Print Written by Callum Shephard

Writers love to subvert tropes. They’re the tools of their trade after all, and as much as they establish certain genres, often working against them produces far more fascinating. Today’s example does exactly that, as Tyranny sticks to the old fantasy tropes of ancient past civilisations, a war between good and evil, and a tyrannical overlord then twists them. Not only is the war long over, but the bad guys won, and you’re no hero but a Fatebinder AKA the overlord’s enforcer.

The idea of playing the villain is admittedly hardly original, with the famed Dungeon Keeper revelling in its cartoonish sadism; yet Obsidian has pushed to add considerable depth to the concept. The situations you find whilst serving as Sauron’s personal Judge Dredd, are far from completely black and white, and the story serves as an exploration of the problems which would plague such a domineering empire.

Rather than setting up situations with “this is wrong, but you’re doing it anyway” morality, Tyranny instead approaches the setting as if it is a different culture. Not an inherently wrong one, but a brutal and unforgiving place nevertheless, and ruled with an iron fist. Yet the moment you think things have gone too far, there will be enough shades of grey to hold your interest, and a few interesting twists to boot. Sometimes the oppressed masses are being mistreated for a reason, and in trying to mediate events you can only make things worse.

Naturally, upholding the law against major powers will earn you a few major enemies, but how you act about them ultimately shifts certain aspects of the world. Each has their own traditions and codes, some of which might be odd or amoral but you will earn favour by playing to them. These choices can influence multiple decisions, from how certain leaders view you to who serves as the major power of the land itself. Yet, try to play favourites and you can end up making an enemy of your boss. What makes the system truly interesting isn’t simply the sheer impact of these choices however, but the fact nothing is forgotten. Rather than the usual reputation meter, you have the Favor/Wrath bars. Each will rise or fall depending upon your decisions, and offer passive stat buffs, but it also means that your positive actions do not erase the choices which irked them. This naturally offers a staggering amount of replay value, and even the first two hours alone have dozens of choices which dramatically alter later events.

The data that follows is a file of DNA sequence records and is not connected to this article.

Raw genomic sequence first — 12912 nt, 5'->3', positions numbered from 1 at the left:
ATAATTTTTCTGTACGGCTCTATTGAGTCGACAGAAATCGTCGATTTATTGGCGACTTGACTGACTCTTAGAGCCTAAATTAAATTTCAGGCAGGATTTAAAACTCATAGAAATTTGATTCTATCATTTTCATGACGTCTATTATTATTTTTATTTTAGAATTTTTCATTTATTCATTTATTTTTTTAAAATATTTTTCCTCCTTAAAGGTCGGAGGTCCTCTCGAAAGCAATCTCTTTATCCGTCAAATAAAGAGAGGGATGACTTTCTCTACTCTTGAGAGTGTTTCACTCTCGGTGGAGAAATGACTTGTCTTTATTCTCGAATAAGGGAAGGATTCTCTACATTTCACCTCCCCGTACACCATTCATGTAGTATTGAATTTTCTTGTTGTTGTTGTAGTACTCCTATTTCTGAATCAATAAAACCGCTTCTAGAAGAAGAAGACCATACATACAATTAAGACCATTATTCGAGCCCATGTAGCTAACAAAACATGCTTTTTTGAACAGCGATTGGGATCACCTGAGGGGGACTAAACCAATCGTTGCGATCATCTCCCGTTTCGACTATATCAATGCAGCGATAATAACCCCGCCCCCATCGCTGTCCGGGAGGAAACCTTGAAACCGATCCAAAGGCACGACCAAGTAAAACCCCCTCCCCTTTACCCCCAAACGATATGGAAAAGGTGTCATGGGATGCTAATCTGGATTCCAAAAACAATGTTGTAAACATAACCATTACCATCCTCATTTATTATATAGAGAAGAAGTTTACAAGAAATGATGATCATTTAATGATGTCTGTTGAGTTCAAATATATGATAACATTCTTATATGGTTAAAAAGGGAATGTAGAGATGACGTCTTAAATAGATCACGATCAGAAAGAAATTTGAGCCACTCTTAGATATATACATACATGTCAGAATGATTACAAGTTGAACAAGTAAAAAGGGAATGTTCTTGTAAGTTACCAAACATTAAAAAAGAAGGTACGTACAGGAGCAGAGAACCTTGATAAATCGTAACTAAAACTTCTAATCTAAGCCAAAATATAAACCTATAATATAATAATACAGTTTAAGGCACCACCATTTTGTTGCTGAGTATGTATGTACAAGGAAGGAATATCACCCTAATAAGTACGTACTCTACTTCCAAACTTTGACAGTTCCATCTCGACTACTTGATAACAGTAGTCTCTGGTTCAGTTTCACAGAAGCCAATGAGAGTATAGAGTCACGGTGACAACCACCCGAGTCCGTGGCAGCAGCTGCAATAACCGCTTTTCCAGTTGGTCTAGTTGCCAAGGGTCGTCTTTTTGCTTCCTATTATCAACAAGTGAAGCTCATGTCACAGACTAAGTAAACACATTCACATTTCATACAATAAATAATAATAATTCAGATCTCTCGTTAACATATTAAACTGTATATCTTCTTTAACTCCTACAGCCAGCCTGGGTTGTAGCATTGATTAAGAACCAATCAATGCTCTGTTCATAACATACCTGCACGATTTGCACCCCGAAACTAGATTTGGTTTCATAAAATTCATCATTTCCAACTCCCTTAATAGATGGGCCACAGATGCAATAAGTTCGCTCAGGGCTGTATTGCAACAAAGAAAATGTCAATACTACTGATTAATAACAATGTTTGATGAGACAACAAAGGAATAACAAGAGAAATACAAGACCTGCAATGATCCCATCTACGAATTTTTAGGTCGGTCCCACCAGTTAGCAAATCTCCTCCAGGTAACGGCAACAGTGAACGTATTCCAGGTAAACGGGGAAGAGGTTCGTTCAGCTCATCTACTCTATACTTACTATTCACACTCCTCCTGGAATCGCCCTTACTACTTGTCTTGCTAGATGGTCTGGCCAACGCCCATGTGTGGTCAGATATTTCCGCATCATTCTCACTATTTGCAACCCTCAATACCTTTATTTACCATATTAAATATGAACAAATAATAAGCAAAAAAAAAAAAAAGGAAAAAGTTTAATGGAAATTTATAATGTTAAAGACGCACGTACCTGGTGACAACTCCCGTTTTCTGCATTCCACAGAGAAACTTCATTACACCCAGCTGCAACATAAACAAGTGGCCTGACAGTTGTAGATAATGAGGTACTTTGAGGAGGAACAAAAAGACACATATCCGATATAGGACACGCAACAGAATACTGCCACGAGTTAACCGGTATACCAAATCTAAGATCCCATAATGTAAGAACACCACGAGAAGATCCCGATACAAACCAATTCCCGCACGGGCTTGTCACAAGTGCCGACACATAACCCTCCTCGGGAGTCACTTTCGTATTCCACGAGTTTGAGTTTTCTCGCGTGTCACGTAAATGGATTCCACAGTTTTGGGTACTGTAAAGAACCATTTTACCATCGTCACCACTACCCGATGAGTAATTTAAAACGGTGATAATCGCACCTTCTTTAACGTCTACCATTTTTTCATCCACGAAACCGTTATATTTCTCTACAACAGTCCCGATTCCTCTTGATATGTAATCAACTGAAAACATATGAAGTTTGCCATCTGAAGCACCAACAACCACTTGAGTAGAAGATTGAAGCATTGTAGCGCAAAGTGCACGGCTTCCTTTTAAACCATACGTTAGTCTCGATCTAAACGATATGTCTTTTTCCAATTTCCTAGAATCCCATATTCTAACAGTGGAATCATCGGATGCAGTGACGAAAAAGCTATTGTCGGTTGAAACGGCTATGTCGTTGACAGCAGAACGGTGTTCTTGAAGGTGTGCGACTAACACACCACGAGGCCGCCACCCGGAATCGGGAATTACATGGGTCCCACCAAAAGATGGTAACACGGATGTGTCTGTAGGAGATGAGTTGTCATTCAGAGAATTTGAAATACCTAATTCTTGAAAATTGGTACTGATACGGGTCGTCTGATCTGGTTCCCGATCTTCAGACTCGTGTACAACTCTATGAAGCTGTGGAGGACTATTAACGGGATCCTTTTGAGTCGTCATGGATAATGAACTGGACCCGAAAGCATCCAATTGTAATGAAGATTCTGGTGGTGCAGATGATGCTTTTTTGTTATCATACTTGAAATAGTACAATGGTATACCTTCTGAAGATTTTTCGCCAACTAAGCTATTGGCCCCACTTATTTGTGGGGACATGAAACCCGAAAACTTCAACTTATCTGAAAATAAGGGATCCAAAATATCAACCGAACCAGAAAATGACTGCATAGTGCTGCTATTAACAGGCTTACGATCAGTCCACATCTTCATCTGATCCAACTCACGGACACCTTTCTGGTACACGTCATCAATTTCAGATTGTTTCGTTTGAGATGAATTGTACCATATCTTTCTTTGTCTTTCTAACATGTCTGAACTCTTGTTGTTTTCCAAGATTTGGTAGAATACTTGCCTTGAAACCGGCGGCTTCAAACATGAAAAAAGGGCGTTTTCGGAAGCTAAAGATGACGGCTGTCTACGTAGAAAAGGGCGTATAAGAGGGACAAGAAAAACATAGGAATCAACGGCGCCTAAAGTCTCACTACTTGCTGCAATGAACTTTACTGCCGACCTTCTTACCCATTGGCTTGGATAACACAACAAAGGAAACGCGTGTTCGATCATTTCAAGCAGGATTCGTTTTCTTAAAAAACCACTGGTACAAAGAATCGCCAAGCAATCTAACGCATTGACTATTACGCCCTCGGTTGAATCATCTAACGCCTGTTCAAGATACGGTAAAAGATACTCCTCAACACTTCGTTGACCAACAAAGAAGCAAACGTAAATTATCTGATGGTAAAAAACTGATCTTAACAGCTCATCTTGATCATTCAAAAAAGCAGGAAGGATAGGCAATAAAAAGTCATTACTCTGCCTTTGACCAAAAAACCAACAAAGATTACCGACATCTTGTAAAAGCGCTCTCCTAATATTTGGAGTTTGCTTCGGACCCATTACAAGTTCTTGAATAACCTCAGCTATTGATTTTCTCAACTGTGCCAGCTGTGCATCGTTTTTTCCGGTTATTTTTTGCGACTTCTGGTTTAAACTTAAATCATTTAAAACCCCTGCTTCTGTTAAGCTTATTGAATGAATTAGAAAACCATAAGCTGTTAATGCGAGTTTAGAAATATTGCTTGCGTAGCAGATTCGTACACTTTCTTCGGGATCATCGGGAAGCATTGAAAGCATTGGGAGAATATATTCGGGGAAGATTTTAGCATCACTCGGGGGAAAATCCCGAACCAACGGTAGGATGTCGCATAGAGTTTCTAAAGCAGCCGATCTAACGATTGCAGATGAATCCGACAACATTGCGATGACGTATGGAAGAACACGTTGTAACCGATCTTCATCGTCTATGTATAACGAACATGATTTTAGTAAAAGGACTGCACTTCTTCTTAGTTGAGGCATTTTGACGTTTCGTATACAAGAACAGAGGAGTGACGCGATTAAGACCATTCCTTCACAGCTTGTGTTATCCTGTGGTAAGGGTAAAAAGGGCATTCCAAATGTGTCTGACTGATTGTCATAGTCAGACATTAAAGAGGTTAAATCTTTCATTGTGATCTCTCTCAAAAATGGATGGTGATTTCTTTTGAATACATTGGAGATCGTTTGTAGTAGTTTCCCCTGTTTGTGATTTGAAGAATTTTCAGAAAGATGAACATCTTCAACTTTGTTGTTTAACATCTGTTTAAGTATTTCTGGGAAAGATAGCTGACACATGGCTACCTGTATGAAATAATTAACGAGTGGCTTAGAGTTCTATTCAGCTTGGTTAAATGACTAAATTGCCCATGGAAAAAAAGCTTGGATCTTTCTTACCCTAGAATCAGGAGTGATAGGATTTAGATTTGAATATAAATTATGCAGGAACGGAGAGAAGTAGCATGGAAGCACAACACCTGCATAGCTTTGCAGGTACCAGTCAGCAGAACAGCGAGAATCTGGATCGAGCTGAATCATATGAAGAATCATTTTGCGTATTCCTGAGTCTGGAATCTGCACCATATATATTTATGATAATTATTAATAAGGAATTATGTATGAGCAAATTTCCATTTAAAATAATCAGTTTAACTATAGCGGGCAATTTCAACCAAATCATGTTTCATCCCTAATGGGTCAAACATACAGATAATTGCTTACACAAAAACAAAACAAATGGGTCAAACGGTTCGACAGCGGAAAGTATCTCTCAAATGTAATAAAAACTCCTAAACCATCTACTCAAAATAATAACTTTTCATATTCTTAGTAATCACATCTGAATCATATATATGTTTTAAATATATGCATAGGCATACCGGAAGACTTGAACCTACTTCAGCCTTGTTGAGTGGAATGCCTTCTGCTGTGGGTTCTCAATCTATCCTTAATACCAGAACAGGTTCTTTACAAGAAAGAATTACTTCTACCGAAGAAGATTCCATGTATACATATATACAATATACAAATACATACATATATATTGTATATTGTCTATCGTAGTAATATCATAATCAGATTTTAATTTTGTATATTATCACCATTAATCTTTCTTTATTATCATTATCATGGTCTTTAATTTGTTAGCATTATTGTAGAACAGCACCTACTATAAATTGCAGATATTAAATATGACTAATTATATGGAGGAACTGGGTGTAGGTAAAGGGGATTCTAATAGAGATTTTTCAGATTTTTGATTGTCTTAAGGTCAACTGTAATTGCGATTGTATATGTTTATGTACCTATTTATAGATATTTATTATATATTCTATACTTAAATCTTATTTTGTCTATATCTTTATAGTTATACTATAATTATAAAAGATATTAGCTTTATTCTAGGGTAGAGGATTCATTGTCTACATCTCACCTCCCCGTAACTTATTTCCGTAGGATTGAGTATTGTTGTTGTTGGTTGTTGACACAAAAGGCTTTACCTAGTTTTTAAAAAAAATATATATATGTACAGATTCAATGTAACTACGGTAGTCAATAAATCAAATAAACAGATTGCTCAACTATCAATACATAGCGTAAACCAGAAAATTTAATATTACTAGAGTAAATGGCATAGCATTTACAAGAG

The core gameplay itself is largely what you would expect from Obsidian by this point, sticking to the tried and tested Baldur’s Gate style system. While there has been little evolution over past games it remains a solid build for an RPG, and encourages the use of abilities whilst punishing those who simply spam them. The main difference this time is largely down to the vastly improved pathfinding system, and the greater focus upon combining certain powers to break enemies. In effect, the developer stuck with what worked best in the past, and that seems to have worked for the best here.

With all this said, however, there are a few irritating factors which holds it back from a perfect score. For starters, the old Obsidian issue of front-loading masses of information on the player rears its head again, meaning there’s little opportunity to ease yourself into the setting. This can make the start especially daunting given the important story-shaping decisions which take place at the very start. In addition to this, certain characteristics and backgrounds have definite advantages over others. Drop a substantial number of points into Lore from the start and choose the Conquest background element, and you’ll have a distinct advantage over other characters when it comes to dialogue related interactions. A better balance in both cases would have definitely improved the first act, but a more notable issue is the control interface. The inventory screen in particular can be a nightmare to navigate, and merely looking through your loot can bring the experience to a screeching halt.

Despite a few minor shortcomings, Tyranny is nevertheless an astounding success even in a month brimming with fantastic games. This is easily the strongest choice driven dark fantasy outing since the Witcher series, and the astoundingly level of replay value alongside its strong narrative arc is a testament to Obsidian’s skill as a developer. If you have even the slightest investment in fantasy RPGs, make this one an essential purchase for this month.


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